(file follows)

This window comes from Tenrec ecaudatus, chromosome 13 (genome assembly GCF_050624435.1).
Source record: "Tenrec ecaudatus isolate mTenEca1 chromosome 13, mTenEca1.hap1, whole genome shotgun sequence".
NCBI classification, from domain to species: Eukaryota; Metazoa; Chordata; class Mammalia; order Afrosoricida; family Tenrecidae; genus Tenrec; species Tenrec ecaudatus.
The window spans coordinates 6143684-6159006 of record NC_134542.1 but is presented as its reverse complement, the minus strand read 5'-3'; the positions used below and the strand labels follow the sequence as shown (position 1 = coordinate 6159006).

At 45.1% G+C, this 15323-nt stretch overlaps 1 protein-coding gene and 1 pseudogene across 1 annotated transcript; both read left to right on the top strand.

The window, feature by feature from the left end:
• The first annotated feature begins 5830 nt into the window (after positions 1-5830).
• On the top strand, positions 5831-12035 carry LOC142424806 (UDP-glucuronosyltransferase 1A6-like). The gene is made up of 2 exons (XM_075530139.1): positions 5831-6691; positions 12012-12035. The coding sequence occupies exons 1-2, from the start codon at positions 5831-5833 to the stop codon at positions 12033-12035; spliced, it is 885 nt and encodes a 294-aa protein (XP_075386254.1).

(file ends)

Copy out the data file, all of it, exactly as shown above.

This window comes from Tenrec ecaudatus, chromosome 13 (genome assembly GCF_050624435.1).
Source record: "Tenrec ecaudatus isolate mTenEca1 chromosome 13, mTenEca1.hap1, whole genome shotgun sequence".
NCBI classification, from domain to species: Eukaryota; Metazoa; Chordata; class Mammalia; order Afrosoricida; family Tenrecidae; genus Tenrec; species Tenrec ecaudatus.
The window spans coordinates 6143684-6159006 of record NC_134542.1 but is presented as its reverse complement, the minus strand read 5'-3'; the positions used below and the strand labels follow the sequence as shown (position 1 = coordinate 6159006).

At 45.1% G+C, this 15323-nt stretch overlaps 1 protein-coding gene and 1 pseudogene across 1 annotated transcript; both read left to right on the top strand.

The window, feature by feature from the left end:
• The first annotated feature begins 5830 nt into the window (after positions 1-5830).
• On the top strand, positions 5831-12035 carry LOC142424806 (UDP-glucuronosyltransferase 1A6-like). The gene is made up of 2 exons (XM_075530139.1): positions 5831-6691; positions 12012-12035. The coding sequence occupies exons 1-2, from the start codon at positions 5831-5833 to the stop codon at positions 12033-12035; spliced, it is 885 nt and encodes a 294-aa protein (XP_075386254.1).